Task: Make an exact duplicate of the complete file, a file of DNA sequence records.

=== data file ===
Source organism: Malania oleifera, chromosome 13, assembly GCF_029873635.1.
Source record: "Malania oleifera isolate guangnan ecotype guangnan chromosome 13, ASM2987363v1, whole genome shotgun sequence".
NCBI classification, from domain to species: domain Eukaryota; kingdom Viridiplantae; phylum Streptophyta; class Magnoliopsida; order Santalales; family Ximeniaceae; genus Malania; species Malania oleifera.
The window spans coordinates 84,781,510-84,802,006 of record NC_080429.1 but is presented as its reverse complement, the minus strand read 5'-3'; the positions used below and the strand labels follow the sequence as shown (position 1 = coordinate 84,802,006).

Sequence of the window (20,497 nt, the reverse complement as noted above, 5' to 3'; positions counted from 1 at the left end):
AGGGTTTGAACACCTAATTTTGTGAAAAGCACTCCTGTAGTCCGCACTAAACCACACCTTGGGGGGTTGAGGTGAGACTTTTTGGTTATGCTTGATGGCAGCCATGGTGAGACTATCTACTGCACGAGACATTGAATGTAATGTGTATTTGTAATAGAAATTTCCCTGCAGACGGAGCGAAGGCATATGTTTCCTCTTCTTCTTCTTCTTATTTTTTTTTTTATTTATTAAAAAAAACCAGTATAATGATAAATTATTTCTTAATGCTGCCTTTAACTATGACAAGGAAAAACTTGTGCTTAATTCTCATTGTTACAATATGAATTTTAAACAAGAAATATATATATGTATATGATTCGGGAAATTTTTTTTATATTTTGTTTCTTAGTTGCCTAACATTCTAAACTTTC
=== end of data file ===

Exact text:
Source organism: Malania oleifera, chromosome 13, assembly GCF_029873635.1.
Source record: "Malania oleifera isolate guangnan ecotype guangnan chromosome 13, ASM2987363v1, whole genome shotgun sequence".
NCBI classification, from domain to species: domain Eukaryota; kingdom Viridiplantae; phylum Streptophyta; class Magnoliopsida; order Santalales; family Ximeniaceae; genus Malania; species Malania oleifera.
The window spans coordinates 84,781,510-84,802,006 of record NC_080429.1 but is presented as its reverse complement, the minus strand read 5'-3'; the positions used below and the strand labels follow the sequence as shown (position 1 = coordinate 84,802,006).

Sequence of the window (20,497 nt, the reverse complement as noted above, 5' to 3'; positions counted from 1 at the left end):
AGGGTTTGAACACCTAATTTTGTGAAAAGCACTCCTGTAGTCCGCACTAAACCACACCTTGGGGGGTTGAGGTGAGACTTTTTGGTTATGCTTGATGGCAGCCATGGTGAGACTATCTACTGCACGAGACATTGAATGTAATGTGTATTTGTAATAGAAATTTCCCTGCAGACGGAGCGAAGGCATATGTTTCCTCTTCTTCTTCTTCTTATTTTTTTTTTTATTTATTAAAAAAAACCAGTATAATGATAAATTATTTCTTAATGCTGCCTTTAACTATGACAAGGAAAAACTTGTGCTTAATTCTCATTGTTACAATATGAATTTTAAACAAGAAATATATATATGTATATGATTCGGGAAATTTTTTTTATATTTTGTTTCTTAGTTGCCTAACATTCTAAACTTTC